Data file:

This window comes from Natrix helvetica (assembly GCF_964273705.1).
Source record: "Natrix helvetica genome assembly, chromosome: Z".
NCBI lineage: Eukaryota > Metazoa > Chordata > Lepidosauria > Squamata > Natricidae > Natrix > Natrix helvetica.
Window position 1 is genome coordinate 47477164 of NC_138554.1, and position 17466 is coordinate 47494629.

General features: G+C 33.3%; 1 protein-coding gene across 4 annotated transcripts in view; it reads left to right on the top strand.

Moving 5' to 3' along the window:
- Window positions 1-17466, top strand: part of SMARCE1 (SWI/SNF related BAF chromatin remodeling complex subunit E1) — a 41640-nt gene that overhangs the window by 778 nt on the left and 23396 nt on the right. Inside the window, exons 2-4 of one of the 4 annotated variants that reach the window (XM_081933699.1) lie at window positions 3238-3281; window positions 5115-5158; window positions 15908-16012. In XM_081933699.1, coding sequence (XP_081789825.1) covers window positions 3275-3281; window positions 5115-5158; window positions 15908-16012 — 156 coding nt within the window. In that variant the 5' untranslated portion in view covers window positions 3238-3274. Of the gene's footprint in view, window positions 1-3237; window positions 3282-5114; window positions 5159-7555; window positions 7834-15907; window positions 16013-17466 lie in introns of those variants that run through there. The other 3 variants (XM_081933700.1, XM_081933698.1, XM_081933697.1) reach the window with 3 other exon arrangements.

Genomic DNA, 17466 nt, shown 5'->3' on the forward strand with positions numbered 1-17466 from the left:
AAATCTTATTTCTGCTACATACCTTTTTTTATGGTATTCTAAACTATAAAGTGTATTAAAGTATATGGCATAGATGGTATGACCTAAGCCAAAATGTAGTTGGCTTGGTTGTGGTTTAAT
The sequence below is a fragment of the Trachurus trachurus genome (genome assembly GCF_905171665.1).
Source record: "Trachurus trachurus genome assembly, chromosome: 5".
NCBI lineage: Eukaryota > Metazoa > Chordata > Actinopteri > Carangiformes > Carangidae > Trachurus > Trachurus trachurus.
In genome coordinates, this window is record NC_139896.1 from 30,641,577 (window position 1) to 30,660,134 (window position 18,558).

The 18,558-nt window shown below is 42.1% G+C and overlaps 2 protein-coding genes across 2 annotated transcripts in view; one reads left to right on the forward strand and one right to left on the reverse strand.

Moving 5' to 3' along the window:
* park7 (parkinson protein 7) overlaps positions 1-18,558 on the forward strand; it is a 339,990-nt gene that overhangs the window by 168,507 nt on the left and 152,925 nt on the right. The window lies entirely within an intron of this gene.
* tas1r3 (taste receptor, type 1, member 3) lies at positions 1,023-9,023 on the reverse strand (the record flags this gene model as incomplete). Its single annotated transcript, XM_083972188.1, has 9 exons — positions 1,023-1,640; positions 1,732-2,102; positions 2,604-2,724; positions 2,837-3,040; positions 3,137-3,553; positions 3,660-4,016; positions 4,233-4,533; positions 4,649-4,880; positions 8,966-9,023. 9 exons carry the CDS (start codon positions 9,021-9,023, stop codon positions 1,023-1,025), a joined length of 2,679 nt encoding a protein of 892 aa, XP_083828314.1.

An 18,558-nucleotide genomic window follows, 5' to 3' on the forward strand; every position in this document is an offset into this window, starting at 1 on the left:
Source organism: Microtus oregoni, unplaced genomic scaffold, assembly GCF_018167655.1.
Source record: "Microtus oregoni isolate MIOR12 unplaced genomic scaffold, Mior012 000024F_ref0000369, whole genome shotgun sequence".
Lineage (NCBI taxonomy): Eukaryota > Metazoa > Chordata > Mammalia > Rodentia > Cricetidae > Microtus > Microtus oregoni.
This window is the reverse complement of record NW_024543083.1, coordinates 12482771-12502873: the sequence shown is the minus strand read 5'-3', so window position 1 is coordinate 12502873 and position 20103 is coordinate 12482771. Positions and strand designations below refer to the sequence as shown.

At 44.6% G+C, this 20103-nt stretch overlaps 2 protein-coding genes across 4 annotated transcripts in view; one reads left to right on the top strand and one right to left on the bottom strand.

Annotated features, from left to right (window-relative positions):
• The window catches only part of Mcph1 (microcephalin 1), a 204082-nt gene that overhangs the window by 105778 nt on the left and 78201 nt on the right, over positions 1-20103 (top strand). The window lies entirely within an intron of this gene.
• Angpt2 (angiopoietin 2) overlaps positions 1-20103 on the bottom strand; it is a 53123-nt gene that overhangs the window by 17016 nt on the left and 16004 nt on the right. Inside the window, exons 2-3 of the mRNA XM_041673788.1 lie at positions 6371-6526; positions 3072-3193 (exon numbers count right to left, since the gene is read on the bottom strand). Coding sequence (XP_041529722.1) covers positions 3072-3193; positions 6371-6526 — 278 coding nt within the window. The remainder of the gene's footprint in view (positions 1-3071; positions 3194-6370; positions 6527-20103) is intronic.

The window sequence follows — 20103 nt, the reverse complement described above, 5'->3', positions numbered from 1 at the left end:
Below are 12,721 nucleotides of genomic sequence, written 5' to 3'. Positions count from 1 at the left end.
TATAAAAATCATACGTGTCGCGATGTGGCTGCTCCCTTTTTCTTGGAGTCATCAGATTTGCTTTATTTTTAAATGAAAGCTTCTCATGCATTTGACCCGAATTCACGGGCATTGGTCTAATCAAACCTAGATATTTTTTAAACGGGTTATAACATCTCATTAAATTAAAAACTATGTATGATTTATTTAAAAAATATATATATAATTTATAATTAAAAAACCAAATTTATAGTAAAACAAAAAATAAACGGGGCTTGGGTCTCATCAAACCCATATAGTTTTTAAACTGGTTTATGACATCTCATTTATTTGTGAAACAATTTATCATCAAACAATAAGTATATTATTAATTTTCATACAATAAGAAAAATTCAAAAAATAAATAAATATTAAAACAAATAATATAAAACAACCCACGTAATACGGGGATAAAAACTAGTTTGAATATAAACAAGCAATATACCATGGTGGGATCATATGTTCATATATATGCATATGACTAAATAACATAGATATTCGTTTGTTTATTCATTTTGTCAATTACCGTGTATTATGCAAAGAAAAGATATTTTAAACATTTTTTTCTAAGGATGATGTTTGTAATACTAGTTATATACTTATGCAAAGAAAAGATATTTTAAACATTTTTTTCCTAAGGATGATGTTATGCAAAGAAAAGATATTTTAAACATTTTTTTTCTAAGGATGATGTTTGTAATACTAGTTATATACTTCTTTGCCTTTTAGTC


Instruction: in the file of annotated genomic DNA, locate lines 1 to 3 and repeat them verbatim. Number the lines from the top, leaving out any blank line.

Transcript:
This window comes from Natrix helvetica (assembly GCF_964273705.1).
Source record: "Natrix helvetica genome assembly, chromosome: Z".
NCBI lineage: Eukaryota > Metazoa > Chordata > Lepidosauria > Squamata > Natricidae > Natrix > Natrix helvetica.